I now present to you my favorite songs of 2014. The list was compiled from my weekly top ten lists. I crunched the numbers and this is the result. Songs that are in Glenn’s Ten at the present time (e.g. First Aid Kit’s “Cedar Lane,” Mark Ronson/Bruno Mars’ “Uptown Funk!,” Perfume Genius’ “Queen”) are not included; I’ll put them on my 2015 list. Here are the 83 tracks that made my weekly top ten in 2014:

1. “Follow Your Arrow” – Kacey Musgraves
2. “Ain’t It Fun” – Paramore
3. “Happy” – Pharrell Williams
4. “Every Time the Sun Comes Up” – Sharon Van Etten
5. “Do You” – Spoon
6. “Partition” – Beyoncé
7. “Drunk in Love” – Beyoncé featuring Jay-Z
8. “Really Don’t Care” – Demi Lovato featuring Cher Lloyd
9. “Seasons (Waiting on You)” – Future Islands
10. “Beggin for Thread” – Banks
11. “Avant Gardener” – Courtney Barnett
12. “Budapest” – George Ezra
13. “Habits (Stay High)” – Tove Lo
14. “Gotta Get Away” – The Black Keys
15. “Love Never Felt So Good” – Michael Jackson
16. “Somethin’ Bad” – Miranda Lambert featuring Carrie Underwood
17. “Hundreds of Ways” – Conor Oberst
18. “Step” – Vampire Weekend featuring Danny Brown, Heems and Despot
19. “Put Your Number In My Phone” – Ariel Pink
20. “Blue Moon” – Beck
21. “All the Rage Back Home” – Interpol
22. “i” – Kendrick Lamar
23. “5 AM” – Katy B
24. “Secrets” – Mary Lambert
25. “Cinnamon and Lesbians” – Stephen Malkmus
26. “Just One Drink” – Jack White
27. “Chandelier” – Sia
28. “Automatic” – Miranda Lambert
29. “How Can You Really” – Foxygen
30. “Out of the Black” – Neneh Cherry featuring Robyn
31. “XO” – Beyoncé
32. “Wait for a Minute” – Tune-Yards
33. “Control” – Broken Bells
34. “Bored in the U.S.A.” – Father John Misty
35. “Latch” – Disclosure featuring Sam Smith
36. “New Dorp, New York” – SBTRKT featuring Ezra Koenig
37. “All About that Bass” – Meghan Trainor
38. “I Blame Myself” – Sky Ferreira
39. “Do It Again” – Röyksopp and Robyn
40. “Birth in Reverse” – St. Vincent
41. “Prince Johnny” – St. Vincent
42. “Bother” – Les Sins
43. “Brother” – Mac DeMarco
44. “Everything Is Awesome!!” – Tegan and Sara featuring The Lonely Island
45. “Dark Sunglasses” – Chrissie Hynde
46. “Heart is a Drum” – Beck
47. “Sing About Me, I’m Dying of Thirst” – Kendrick Lamar
48. “Let Me Down Easy” – Paolo Nutini
49. “Talking Backwards” – Real Estate
50. “Stranger to My Happiness” – Sharon Jones and the Dap-Kings
51. “High Hopes” – Bruce Springsteen
52. “Electric Lady” – Janelle Monae featuring Solange
53. “Crying for No Reason” – Katy B
54. “After the Disco” – Broken Bells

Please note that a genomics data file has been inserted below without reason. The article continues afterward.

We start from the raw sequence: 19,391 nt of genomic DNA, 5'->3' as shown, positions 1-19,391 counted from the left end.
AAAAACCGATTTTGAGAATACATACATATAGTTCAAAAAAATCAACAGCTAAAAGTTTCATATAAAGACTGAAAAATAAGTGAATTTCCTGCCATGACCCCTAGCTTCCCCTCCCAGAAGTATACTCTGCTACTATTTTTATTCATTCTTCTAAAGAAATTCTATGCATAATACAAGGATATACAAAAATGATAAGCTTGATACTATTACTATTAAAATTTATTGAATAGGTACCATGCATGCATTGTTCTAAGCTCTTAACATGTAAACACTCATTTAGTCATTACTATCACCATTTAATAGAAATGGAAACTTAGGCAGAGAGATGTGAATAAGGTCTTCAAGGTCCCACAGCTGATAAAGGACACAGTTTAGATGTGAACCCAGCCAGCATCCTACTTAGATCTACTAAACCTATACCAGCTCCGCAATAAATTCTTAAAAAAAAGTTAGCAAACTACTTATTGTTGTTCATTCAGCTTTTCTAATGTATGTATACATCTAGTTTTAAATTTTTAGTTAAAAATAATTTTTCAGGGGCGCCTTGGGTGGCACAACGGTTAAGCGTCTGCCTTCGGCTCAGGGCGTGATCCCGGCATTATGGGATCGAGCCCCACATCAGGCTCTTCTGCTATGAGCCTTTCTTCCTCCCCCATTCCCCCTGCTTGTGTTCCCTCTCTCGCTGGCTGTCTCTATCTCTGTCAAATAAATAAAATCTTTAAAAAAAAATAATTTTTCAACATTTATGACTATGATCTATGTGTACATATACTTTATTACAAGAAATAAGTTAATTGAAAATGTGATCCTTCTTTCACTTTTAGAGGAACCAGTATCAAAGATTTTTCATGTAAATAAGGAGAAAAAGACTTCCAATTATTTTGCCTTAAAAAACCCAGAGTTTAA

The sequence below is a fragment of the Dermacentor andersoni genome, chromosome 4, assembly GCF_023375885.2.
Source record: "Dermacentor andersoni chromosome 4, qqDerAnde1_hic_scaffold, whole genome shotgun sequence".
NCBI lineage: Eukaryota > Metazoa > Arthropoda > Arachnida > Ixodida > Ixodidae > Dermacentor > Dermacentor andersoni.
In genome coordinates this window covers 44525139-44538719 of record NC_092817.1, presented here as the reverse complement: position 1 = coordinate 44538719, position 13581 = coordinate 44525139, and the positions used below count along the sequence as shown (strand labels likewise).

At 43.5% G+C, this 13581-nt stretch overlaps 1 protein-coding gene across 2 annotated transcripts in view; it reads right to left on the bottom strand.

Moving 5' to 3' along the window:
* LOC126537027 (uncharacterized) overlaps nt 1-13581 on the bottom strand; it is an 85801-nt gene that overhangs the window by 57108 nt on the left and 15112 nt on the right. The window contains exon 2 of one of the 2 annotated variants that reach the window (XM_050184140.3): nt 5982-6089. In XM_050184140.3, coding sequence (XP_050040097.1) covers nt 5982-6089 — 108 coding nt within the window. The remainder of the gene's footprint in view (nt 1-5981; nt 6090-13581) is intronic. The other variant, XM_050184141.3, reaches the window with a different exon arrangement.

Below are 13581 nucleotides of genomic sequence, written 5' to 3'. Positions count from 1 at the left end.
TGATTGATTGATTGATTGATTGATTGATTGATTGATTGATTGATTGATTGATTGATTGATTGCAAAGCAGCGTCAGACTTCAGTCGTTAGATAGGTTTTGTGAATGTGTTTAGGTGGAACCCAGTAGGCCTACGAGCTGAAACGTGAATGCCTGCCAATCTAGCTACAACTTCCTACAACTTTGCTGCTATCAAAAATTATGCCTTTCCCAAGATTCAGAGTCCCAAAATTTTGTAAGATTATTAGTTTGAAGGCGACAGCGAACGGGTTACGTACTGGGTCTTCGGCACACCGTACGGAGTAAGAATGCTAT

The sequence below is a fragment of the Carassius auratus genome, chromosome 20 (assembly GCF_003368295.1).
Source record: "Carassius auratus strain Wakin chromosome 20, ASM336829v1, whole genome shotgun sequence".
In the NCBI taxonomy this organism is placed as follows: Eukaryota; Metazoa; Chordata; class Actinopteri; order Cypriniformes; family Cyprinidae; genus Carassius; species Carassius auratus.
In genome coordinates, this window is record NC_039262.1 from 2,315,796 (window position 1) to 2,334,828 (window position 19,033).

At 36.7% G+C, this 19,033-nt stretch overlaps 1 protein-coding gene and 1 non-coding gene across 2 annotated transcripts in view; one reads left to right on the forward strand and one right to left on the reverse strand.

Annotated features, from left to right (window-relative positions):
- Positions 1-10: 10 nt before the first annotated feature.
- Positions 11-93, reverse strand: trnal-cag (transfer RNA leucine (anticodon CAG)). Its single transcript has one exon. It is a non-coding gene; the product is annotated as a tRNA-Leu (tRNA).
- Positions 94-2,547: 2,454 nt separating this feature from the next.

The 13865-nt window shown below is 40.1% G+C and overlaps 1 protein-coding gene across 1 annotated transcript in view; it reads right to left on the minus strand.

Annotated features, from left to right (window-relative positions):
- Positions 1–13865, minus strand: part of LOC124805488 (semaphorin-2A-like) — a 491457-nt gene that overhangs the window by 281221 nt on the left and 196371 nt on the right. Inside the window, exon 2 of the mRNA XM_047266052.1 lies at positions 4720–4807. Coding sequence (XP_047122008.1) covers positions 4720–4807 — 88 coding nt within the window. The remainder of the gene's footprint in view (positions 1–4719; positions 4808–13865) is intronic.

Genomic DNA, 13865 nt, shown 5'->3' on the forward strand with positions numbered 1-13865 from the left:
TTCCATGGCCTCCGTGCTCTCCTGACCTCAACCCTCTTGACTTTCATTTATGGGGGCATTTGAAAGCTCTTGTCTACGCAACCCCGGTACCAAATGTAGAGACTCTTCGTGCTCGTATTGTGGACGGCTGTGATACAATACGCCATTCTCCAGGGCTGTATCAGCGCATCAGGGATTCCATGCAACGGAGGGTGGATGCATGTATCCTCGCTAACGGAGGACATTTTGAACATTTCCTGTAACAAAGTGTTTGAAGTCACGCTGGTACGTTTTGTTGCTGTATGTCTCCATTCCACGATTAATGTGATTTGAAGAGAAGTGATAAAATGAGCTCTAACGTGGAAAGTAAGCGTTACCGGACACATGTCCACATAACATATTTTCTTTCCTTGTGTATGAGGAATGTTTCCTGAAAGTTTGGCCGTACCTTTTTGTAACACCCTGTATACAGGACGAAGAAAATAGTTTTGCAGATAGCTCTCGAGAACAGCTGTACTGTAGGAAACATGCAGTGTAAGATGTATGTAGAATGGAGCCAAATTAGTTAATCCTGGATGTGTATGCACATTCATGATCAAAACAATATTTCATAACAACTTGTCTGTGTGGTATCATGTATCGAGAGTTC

55. “***Flawless” – Beyoncé featuring Chimamanda Ngozi Adichie
56. “West Coast” – Lana Del Rey
57. “Nothing More than Everything to Me” – Christopher Owens
58. “Left Hand Free” – alt-J
59. “The Party Line” – Belle & Sebastian
60. “Low Key” – Tweedy
61. “Come Get It Bae” – Pharrell Williams
62. “Do What U Want” – Lady Gaga featuring R. Kelly
63. “Alone in My Home” – Jack White
64. “Fever” – The Black Keys
65. “Me and Liza” – Rufus Wainwright
66. “You Are Your Mother’s Child” – Conor Oberst
67. “Inside Out” – Spoon
68. “Instant Crush” – Daft Punk featuring Julian Casablancas
69. “I Wanna Know” – Best Coast
70. “Eyes to the Wind” – The War on Drugs
71. “Forever” – Haim
72. “It Comes Back to You” – Christopher Owens
73. “Just One of the Guys” – Jenny Lewis
74. “My Own World” – Eleanor Friedberger
75. “Spit Three Times” – Neneh Cherry
76. “Lazaretto” – Jack White
77. “Russian Kiss” – Annie featuring Bjarne Melgaard
78. “Another Night” – The Men
79. “Dangerous” – Big Data featuring Joywave
80. “Gust of Wind” – Pharrell Williams
81. “A Place with No Name” – Michael Jackson
82. “Give Life Back to Music” – Daft Punk
83. “We Exist” – Arcade Fire

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Make The Yuletide Gay

Today is December 24. It’s the date when people around the world celebrate Ricky Martin’s birthday. What’s the first thing you think of when someone says Ricky Martin? Gay? I thought so. Hold that thought.

Christmas Eve is tonight. Many people around the world celebrate that as well, possibly almost as many people as the number that celebrate Ricky Martin’s birthday. He’s turning 43, by the way.

Anyhoosle, I decided to combine the two celebrations. Tunes du Jour hereby presents the gayest Christmas playlist ever. Fifty songs that will bring you cheer and fabulousity and get you arrested if you listen to them in Russia.

Have a festive day!